now some folks figure they're
not a bit
just good to hold the world together
like hooved up ground
Dr. Johnson couldn't deliver a moral judgment with more confident finality. (pp. 56, 58)
Herbert Leibowitz, in The New York Times Book Review (© 1971 by The New York Times Company; reprinted by permission), November 21, 1971.
The Colonel is an adventurous experimenter. I confess to a prejudice against cut-ups, found poems, and concrete poetry, but the Colonel does them splendidly. See "A Mnemonic Wallpaper Pattern for Southern Two Seaters" or "A Chorale of Cherokee Night Music as Heard Through an Open Window Long Ago." Both lose by reduction to book-size format, and "A Chorale" also loses from the lack of its original color, but once they have been seen they are not forgotten.
He is also an ecologist before the letter. He is not, of course, concerned in his poetry about recycling or biodegradability, but with what is there. He knows his home terrain, the Appalachians, intimately, its contours, its flora and fauna, and its people. Although he has never really understood the Great Plains, which still await their poet, nor concerned himself with the Rockies, he has a most unusual sensibility to landscape, whether it is in Appalachia, Wales, or Yorkshire, where there are mountains or at least full-sized hills.
I have never understood the occasional complaint that his poetry is bookish. Of course it is, but bookishness is a hallmark of contemporary poetry. There are fashions in bookishness, however, and the Colonel's books are not modish. No Zen, no Tantrism, no Tarot, no astrology, no politics. Blake is recognizable, but not Samuel Palmer…. Among nature writers, although he knows Thoreau's Journals well he does not seem to be interested in...
(The entire section is 564 words.)
Whatever the level of discourse a Williams poem will pun, pause and turn, combine invention with echo, autobiographical experience with literary information. Its sheer liveliness is exhilarating (and, rarely, self-indulgently buoyant, as if the poetic action shifted to formal abstraction only out of pleasure in virtuosity). Few other contemporary poets have his range of appreciation of rascality and corruption, his love of innocence and the ecstatic, and his intuitive and cultivated feeling for the visionary. He can finesse like Sahl or Bruce but he returns to a core of romantic vision for stability: Blake, Palmer, Vaughan in poetry and visual art, the voices of Thoreau and Clare, and the paintings of the Norwich watercolourists and "Mad Dick Dadd". (p. 106)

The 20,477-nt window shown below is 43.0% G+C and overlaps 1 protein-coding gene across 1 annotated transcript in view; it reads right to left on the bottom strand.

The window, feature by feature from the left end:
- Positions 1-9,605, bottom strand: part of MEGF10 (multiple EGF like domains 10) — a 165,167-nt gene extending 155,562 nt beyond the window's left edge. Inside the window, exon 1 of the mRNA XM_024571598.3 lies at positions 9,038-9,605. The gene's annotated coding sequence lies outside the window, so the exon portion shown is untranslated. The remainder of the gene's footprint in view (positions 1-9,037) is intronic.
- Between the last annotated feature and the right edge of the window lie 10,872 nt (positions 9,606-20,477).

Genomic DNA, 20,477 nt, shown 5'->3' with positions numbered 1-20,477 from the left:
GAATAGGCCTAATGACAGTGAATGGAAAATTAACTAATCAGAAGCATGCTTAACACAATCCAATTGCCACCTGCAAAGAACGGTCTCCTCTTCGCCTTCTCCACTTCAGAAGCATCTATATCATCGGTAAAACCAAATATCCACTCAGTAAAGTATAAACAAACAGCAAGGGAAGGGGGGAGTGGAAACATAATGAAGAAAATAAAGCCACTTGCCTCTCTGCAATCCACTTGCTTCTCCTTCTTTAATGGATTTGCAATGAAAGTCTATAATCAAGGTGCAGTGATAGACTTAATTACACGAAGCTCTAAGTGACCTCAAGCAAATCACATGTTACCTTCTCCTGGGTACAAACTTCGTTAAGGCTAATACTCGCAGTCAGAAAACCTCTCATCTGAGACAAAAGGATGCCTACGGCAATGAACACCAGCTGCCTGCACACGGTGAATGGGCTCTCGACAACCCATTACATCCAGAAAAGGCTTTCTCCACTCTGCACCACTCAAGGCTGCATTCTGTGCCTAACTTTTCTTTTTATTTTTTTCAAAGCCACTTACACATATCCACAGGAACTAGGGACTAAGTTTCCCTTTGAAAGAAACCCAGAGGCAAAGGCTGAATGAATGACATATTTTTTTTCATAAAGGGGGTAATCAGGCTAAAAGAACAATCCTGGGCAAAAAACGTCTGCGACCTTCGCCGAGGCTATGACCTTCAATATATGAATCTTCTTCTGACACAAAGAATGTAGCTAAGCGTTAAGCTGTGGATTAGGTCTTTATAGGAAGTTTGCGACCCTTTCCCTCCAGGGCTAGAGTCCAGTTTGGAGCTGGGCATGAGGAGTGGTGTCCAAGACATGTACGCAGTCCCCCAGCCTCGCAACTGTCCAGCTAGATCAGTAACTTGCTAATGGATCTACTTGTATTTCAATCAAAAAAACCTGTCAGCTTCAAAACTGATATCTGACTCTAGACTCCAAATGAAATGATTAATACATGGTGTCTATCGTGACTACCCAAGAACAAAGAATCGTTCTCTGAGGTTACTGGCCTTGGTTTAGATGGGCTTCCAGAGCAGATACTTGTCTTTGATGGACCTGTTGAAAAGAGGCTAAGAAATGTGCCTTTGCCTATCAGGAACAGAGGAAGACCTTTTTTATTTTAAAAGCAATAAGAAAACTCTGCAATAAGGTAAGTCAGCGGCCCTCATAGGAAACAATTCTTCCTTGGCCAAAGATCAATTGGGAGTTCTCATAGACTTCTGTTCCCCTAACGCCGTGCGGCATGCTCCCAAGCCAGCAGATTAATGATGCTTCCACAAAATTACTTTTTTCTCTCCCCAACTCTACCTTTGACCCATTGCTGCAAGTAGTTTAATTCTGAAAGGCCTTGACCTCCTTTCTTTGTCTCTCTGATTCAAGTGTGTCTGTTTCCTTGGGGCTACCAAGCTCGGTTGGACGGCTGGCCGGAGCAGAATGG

Eric Mottram, "Jonathan Williams," in Vort, Fall, 1973, pp. 102-11.
[Untinears & antennae for Maurice Ravel] displays Williams' range of abilities as a poet and commentator on contemporary life and culture. The poems acknowledge the talents of musicians from Ravel to Ellington and of performers in other fields, including Mean Joe Greene. The amalgam of stylistic turns is neither confusing nor difficult to accept. Some of the shorter pieces, whose seriousness is easily questioned if they stand alone, find completion among longer poems. Williams' free examination of the relationship—if any—between different types of artistic activity is pleasurable and intriguing. (p. 352)
John Jacob, in Booklist (reprinted by permission of the American Library Association; copyright 1977 by the American Library Association), October 15, 1977.